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Sharp shows Japan Inc may be more open to foreign interest
[TOKYO] If Sharp Corp's rescue plans are anything to go by, Japan's insular technology sector is finally opening up to foreign investors, spurred by a shift in political thinking and a drive for improved corporate governance.
Battered by losses in display panels even after two bank bailouts, Sharp has opted for Taiwan's Foxconn as its preferred suitor, paving the way for the biggest foreign takeover of a Japanese tech company - at around US$5.6 billion.
Japanese policymakers, especially bureaucrats at the Ministry of Economy, Trade and Industry which supervises the Innovation Network Corp of Japan (INCJ), initially hoped the fund would buy Sharp and broker multiple mergers among weaker domestic tech companies, said people with knowledge of the matter.
But, over time, those close to Prime Minister Shinzo Abe set aside concerns about Sharp's technology falling under foreign ownership, and warmed to the idea that a Foxconn deal could help Japan boost foreign direct investment, political sources said.
Abe has said he wants to double Japan's inbound foreign direct investment to 35 trillion yen (US$300 billion) by 2020.
A person close to Abe said Nissan Motor Co's turnaround following a 1999 rescue by French automaker Renault was raised as a positive example. "Nissan's corporate culture may have changed, but its performance didn't deteriorate after that deal," the person said, also citing the "Wimbledon Effect", a mixed economy/tennis analogy highlighting Britain's success in attracting foreign talent while producing few of its own champions. "Opening doors the way the UK did is one way of bolstering an economy," the person said.
Japan's push to attract foreign investment included a corporate governance code to encourage board members to be held accountable to shareholders. Japanese firms have long been criticised for neglecting their stockholders.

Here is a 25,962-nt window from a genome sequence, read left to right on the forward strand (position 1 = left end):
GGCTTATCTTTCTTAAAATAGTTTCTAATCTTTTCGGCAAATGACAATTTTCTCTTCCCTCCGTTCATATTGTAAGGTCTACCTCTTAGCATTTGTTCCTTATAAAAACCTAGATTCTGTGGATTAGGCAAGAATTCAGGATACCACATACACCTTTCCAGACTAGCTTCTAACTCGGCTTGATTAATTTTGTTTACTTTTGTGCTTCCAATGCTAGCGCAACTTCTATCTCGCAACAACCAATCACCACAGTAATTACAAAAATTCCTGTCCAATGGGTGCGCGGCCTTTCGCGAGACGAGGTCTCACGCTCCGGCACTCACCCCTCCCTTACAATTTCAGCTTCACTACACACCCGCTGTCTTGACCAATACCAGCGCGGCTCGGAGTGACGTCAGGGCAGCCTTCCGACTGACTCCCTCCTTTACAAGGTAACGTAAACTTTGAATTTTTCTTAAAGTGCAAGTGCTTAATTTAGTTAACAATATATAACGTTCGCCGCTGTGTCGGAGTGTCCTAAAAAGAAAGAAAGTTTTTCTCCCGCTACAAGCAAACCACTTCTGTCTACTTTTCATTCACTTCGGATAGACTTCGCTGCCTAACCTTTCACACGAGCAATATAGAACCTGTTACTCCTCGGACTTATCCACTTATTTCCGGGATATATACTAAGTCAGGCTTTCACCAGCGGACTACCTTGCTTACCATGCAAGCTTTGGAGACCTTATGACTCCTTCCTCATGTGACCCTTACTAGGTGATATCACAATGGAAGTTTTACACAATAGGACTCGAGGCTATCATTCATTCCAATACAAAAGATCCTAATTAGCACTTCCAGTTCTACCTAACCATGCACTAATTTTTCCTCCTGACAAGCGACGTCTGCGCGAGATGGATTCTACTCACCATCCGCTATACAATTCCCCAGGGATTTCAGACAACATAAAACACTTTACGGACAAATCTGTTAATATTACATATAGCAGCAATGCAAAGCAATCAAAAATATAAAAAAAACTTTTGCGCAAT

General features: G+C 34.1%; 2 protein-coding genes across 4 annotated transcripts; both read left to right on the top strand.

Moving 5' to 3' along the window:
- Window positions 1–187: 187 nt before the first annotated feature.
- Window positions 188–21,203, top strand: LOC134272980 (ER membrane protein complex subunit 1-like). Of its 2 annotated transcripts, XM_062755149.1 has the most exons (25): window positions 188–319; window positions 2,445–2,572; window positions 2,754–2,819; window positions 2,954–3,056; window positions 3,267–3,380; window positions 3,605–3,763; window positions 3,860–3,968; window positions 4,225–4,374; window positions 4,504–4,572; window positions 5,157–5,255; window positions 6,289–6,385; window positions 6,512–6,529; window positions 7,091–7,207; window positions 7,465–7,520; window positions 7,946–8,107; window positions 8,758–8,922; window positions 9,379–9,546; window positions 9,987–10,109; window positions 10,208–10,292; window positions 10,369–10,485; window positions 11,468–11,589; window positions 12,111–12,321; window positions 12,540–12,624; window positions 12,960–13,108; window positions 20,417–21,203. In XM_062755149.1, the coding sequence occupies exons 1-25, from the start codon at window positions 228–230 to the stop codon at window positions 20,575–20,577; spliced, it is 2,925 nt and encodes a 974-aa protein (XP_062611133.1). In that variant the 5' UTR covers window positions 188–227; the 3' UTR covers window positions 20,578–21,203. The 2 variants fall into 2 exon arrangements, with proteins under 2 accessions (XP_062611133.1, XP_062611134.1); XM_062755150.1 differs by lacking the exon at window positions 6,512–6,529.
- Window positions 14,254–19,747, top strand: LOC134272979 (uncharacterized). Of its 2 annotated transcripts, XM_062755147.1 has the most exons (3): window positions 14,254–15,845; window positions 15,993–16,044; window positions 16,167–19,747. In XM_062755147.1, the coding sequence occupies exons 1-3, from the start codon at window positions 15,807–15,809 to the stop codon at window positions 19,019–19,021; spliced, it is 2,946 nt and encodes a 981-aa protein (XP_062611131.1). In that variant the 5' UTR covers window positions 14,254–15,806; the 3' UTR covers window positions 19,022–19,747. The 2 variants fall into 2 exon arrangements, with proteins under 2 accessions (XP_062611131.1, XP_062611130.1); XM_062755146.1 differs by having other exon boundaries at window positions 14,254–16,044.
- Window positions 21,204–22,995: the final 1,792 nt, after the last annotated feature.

That focus played a part in persuading Sharp's board, which may otherwise have sought to please trade ministry officials, to opt for the higher, and foreign, offer. "We finally saw a situation in which Sharp realised it needs to be accountable to shareholders, and would need to take offers into serious consideration even from overseas," said a mergers and acquisitions banker.
Singapore-based activist fund, Effissimo Capital Management, urged Sharp last month to explain clearly to shareholders how it would decide between the offers from Foxconn, formally known as Hon Hai Precision Industry, and the INCJ, then the frontrunner.
The vote by Sharp's board on Thursday to go with the Foxconn talks spurred a 29 percent jump in Sharp shares over two days. "Sharp's decision to choose Hon Hai over a state-backed fund sent a message to foreign investors that it left the decision to the market," said Takatoshi Itoshima, chief portfolio manager at Commons Asset Management. "The move can boost investor confidence ... foreign investors may increasingly feel it's worth investing in the Japanese market."
There will still, though, be parts of Japan Inc that are off-limits to foreign buyers - including some telecommunications technology and that related to possible use by military intelligence, such as sensors.
But sectors such as household appliances, struggling against cheaper Asian rivals, are likely to attract more foreign interest.
The INCJ had been expecting to broker a deal between Sharp's household appliances business and that of Toshiba Corp, which was hit by an accounting scandal last year.
Toshiba CEO Masashi Muromachi said he hadn't entirely given up on a deal with Sharp, but remains open-minded. "If that doesn't pan out, a sale to a foreign manufacturer is also an option," he told reporters on Thursday.